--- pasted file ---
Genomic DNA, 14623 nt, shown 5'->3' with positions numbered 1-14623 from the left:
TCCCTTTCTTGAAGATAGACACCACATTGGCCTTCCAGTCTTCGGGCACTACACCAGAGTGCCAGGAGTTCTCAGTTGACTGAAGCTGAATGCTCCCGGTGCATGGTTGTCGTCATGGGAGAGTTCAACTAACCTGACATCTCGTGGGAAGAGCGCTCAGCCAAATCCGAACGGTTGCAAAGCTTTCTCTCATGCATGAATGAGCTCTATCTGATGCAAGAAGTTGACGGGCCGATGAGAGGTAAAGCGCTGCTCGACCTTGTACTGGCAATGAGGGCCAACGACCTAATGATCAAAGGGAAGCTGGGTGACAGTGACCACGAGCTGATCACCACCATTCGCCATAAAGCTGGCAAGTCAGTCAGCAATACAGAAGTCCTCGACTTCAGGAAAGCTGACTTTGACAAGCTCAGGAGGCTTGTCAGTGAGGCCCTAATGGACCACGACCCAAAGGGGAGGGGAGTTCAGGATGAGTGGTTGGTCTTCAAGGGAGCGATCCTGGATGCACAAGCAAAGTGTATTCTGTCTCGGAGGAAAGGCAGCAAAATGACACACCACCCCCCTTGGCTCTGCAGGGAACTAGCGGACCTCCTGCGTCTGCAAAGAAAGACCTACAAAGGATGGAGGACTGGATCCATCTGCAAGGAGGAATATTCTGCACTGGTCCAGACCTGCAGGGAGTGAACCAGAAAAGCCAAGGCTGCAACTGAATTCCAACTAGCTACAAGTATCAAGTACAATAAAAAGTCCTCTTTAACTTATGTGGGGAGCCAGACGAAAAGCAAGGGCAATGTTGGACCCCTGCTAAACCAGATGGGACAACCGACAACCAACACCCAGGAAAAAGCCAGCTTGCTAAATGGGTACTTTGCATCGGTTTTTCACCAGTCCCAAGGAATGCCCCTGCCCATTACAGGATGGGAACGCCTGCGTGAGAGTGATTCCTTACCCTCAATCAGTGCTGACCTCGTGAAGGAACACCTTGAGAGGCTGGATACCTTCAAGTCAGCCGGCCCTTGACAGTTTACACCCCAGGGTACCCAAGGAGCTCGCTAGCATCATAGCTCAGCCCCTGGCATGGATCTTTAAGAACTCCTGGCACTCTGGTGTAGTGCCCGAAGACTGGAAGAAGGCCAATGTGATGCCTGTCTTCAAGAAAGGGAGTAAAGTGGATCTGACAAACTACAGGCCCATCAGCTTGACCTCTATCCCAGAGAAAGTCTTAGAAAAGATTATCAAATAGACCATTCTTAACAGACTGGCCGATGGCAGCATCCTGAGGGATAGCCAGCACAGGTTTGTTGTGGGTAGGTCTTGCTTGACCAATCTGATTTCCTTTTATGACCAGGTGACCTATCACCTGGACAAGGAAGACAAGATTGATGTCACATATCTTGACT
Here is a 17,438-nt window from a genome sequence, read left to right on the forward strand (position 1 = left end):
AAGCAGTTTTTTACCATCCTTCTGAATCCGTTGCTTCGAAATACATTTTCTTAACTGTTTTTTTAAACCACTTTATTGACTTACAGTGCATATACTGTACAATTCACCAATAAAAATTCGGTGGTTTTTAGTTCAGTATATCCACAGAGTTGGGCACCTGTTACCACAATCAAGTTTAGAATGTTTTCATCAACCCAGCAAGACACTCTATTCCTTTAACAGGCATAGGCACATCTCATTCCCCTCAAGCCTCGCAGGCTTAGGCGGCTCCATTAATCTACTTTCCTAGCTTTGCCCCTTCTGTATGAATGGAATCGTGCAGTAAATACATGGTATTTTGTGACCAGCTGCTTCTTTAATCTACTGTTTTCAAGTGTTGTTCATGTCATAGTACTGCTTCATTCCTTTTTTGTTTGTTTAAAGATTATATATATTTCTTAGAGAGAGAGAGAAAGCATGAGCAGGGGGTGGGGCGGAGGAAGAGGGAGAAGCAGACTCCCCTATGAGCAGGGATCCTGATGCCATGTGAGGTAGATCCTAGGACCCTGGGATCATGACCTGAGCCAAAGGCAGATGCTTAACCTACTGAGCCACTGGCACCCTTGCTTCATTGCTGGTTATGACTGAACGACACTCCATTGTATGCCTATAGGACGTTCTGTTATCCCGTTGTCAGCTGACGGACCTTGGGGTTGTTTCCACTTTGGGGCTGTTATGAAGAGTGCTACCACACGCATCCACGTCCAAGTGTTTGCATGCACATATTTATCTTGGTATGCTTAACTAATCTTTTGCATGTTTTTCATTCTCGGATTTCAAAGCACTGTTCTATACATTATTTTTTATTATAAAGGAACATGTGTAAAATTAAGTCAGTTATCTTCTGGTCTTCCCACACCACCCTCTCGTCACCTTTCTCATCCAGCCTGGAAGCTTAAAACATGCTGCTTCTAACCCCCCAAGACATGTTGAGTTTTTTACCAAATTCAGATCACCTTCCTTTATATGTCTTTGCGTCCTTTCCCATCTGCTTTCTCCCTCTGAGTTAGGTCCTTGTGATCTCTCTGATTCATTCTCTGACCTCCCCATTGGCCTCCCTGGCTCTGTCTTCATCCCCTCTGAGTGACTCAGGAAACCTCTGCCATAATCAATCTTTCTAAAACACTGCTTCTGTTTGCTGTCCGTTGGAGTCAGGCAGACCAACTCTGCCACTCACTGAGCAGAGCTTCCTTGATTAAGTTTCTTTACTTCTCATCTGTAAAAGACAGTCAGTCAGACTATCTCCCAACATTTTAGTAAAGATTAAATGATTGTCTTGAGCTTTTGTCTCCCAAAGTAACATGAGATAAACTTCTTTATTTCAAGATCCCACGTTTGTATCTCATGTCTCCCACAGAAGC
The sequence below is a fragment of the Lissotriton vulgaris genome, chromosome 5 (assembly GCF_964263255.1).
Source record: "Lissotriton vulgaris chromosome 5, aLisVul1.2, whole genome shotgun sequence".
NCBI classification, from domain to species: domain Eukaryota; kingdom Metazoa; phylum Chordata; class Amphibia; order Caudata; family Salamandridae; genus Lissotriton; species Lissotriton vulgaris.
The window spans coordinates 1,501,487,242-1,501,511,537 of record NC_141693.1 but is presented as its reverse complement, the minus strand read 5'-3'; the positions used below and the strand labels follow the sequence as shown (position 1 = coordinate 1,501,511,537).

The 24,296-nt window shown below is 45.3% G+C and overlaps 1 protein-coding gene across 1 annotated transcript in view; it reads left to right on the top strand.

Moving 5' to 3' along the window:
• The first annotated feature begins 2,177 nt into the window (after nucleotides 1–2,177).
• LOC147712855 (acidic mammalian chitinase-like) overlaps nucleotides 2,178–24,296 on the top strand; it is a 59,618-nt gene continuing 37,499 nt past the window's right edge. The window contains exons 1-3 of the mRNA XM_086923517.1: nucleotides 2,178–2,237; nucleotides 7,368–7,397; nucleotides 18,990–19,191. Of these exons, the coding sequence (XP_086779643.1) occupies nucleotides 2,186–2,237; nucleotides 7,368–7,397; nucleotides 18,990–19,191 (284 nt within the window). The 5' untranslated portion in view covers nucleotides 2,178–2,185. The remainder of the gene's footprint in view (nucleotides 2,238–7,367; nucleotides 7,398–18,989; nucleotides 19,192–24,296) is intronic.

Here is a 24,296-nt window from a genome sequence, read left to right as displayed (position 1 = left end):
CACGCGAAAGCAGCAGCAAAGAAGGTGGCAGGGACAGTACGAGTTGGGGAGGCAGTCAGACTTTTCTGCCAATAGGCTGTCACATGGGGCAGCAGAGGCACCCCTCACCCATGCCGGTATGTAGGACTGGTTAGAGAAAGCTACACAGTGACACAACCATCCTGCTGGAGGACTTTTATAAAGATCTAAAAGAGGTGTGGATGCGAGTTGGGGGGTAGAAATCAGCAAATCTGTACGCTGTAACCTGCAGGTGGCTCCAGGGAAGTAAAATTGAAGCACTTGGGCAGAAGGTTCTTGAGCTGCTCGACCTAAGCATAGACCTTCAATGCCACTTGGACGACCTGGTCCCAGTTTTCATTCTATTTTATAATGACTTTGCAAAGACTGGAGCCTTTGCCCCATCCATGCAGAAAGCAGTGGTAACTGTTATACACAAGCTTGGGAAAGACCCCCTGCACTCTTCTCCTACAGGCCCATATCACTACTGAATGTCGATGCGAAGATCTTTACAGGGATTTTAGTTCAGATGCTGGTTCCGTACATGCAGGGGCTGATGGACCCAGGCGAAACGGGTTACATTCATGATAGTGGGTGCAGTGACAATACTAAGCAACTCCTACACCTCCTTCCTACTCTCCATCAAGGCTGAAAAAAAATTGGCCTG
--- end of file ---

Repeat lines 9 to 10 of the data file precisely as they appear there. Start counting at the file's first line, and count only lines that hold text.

The 24,296-nt window shown below is 45.3% G+C and overlaps 1 protein-coding gene across 1 annotated transcript in view; it reads left to right on the top strand.

Moving 5' to 3' along the window: